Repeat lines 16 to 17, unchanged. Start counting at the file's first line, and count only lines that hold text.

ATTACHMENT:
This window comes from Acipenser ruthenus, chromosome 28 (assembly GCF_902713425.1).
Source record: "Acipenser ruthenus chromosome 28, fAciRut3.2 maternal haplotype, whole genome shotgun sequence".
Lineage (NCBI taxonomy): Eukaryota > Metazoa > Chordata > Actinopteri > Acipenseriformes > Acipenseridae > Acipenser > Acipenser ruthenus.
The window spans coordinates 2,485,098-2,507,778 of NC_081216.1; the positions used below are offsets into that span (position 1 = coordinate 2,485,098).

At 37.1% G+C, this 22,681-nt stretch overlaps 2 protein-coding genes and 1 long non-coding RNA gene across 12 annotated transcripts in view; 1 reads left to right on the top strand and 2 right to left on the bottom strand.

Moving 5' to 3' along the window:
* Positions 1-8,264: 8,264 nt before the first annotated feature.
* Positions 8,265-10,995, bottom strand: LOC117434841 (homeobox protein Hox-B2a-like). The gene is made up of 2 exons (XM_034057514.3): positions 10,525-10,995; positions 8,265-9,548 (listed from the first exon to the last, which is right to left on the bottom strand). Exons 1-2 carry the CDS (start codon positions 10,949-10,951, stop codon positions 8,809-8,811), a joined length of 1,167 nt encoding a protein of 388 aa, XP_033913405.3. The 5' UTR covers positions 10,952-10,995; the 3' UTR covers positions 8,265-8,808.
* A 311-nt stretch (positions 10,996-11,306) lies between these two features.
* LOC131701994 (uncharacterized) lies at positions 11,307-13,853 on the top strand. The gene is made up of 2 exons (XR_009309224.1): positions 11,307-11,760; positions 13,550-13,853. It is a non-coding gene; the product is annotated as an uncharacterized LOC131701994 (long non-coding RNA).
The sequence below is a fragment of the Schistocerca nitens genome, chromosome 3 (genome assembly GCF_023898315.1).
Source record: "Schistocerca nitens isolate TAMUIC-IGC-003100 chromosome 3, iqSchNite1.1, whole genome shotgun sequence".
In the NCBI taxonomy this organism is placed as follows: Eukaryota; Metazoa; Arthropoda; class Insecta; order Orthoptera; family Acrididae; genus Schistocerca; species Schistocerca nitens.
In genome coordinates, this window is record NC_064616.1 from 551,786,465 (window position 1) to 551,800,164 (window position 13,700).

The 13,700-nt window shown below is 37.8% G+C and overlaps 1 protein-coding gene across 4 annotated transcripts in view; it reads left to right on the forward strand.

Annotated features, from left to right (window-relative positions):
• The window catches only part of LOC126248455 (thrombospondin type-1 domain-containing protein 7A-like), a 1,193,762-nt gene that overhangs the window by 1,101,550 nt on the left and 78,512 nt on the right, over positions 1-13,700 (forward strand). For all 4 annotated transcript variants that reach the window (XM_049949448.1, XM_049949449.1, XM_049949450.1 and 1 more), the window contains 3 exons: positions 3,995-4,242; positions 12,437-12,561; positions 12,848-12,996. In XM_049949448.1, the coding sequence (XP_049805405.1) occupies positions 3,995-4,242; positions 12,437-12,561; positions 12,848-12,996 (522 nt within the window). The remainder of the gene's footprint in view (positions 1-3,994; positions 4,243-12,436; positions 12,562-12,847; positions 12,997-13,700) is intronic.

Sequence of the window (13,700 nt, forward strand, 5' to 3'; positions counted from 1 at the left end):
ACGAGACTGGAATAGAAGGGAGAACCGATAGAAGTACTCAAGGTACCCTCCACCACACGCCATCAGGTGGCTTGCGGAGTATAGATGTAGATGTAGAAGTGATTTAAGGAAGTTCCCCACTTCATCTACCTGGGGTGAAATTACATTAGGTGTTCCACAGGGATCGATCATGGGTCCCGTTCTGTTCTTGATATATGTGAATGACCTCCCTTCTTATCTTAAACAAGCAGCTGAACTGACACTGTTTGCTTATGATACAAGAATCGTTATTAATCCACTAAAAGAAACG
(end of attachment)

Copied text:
Annotated features, from left to right (window-relative positions):
• The window catches only part of LOC126248455 (thrombospondin type-1 domain-containing protein 7A-like), a 1,193,762-nt gene that overhangs the window by 1,101,550 nt on the left and 78,512 nt on the right, over positions 1-13,700 (forward strand). For all 4 annotated transcript variants that reach the window (XM_049949448.1, XM_049949449.1, XM_049949450.1 and 1 more), the window contains 3 exons: positions 3,995-4,242; positions 12,437-12,561; positions 12,848-12,996. In XM_049949448.1, the coding sequence (XP_049805405.1) occupies positions 3,995-4,242; positions 12,437-12,561; positions 12,848-12,996 (522 nt within the window). The remainder of the gene's footprint in view (positions 1-3,994; positions 4,243-12,436; positions 12,562-12,847; positions 12,997-13,700) is intronic.